A Leavenworth County judge who drew criticism for comments he made during a 2018 sentencing hearing may retire next year.

A Leavenworth County judge who drew criticism for comments he made during a 2018 sentencing hearing may retire next year.

District Judge Michael Gibbens said Monday that he is thinking about retirement.

“I may be retiring this spring,” Gibbens said.

He made the comment in court during a hearing.

Gibbens previously drew criticism when he said he considered an underage girl an aggressor in the case of a man who was being sentenced for a charge of electronic solicitation. The girl had been identified as a victim in the case.

Gibbens sentenced Raymond E. Soden to five years and 10 months in prison on Dec. 4, 2018.

Soden had pleaded no contest to the electronic solicitation charge Aug. 21, 2018. The crime had occurred earlier that year and involved communication Soden reportedly had with a 13-year-old girl through Facebook Messenger, according to a news release County Attorney Todd Thompson issued at the time of the sentencing.

In sentencing Soden to five years and seven months, Gibbens granted a departure from what was considered the standard sentence under the state’s sentencing guidelines.

According to the transcript of the Dec. 4, 2018, sentencing hearing, the standard sentence would have been 176 months. But Deputy County Attorney Joan Lowdon said prosecutors had agreed not to recommend more than the mitigated sentence of 166 months, or 13 years and 10 months, as part of plea negotiations.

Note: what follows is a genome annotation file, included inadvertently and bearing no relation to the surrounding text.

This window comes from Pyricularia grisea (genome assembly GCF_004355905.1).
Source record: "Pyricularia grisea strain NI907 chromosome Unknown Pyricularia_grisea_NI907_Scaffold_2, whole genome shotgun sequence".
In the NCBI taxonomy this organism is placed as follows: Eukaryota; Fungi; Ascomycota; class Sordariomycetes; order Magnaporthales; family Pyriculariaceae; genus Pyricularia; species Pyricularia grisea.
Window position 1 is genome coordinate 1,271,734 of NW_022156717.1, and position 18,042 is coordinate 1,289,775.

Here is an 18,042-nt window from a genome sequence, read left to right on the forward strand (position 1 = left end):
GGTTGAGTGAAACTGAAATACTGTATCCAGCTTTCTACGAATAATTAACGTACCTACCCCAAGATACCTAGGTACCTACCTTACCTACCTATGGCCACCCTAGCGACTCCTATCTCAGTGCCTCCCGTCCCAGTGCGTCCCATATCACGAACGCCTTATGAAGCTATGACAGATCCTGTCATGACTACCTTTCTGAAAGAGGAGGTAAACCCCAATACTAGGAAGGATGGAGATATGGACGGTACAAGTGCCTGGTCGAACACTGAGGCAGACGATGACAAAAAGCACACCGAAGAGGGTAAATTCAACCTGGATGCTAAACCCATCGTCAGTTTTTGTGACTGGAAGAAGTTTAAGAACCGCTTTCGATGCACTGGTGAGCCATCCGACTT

Soden’s attorney, Clinton Lee, cited several reasons in a written motion for a sentencing departure including an argument that the victim was an aggressor or participant in criminal conduct associated with the crime for which Soden was convicted.

Gibbens found that underage girls associated with the case were aggressors, and this was cited among the factors for the sentencing departure.

“I do find that the victims in this case, in particular, were more an aggressor than a participant in the criminal conduct,” Gibbens said, according to a transcript of the Dec. 4, 2018, hearing. “They were certainly selling things monetarily that it’s against the law for even an adult to sell. I also find that at some point during this conduct, they decided to involve others in a robbery of Mr. Soden because it became apparent to them they could get money easier that way.”

State law at the time allowed judges to reduce the length of prison sentences by finding victims of certain crimes contributed to the criminal conduct by being an aggressor.

Earlier this year, state legislators changed the law to eliminate this as a mitigating factor in cases of sexually violent crimes or electronic solicitation involving victims who are younger than 14 and offenders who are adults.

Twitter: @LVTNewsJohnR